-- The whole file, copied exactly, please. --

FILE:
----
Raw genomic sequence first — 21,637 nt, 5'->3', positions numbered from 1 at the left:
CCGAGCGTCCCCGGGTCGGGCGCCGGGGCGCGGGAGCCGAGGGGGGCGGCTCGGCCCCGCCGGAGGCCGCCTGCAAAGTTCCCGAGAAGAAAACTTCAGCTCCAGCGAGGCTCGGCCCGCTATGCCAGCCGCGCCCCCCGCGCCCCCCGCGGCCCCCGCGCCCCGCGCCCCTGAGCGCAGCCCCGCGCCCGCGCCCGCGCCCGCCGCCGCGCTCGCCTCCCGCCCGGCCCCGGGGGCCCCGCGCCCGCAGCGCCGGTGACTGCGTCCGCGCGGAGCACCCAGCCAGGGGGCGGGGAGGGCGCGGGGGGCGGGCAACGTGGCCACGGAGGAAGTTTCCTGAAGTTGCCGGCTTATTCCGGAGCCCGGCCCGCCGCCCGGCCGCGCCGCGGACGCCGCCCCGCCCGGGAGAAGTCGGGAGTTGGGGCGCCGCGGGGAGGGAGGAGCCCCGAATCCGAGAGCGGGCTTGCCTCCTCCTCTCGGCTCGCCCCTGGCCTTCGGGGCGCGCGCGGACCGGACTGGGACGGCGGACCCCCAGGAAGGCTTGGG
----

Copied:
Raw genomic sequence first — 21,637 nt, 5'->3', positions numbered from 1 at the left:
CCGAGCGTCCCCGGGTCGGGCGCCGGGGCGCGGGAGCCGAGGGGGGCGGCTCGGCCCCGCCGGAGGCCGCCTGCAAAGTTCCCGAGAAGAAAACTTCAGCTCCAGCGAGGCTCGGCCCGCTATGCCAGCCGCGCCCCCCGCGCCCCCCGCGGCCCCCGCGCCCCGCGCCCCTGAGCGCAGCCCCGCGCCCGCGCCCGCGCCCGCCGCCGCGCTCGCCTCCCGCCCGGCCCCGGGGGCCCCGCGCCCGCAGCGCCGGTGACTGCGTCCGCGCGGAGCACCCAGCCAGGGGGCGGGGAGGGCGCGGGGGGCGGGCAACGTGGCCACGGAGGAAGTTTCCTGAAGTTGCCGGCTTATTCCGGAGCCCGGCCCGCCGCCCGGCCGCGCCGCGGACGCCGCCCCGCCCGGGAGAAGTCGGGAGTTGGGGCGCCGCGGGGAGGGAGGAGCCCCGAATCCGAGAGCGGGCTTGCCTCCTCCTCTCGGCTCGCCCCTGGCCTTCGGGGCGCGCGCGGACCGGACTGGGACGGCGGACCCCCAGGAAGGCTTGGG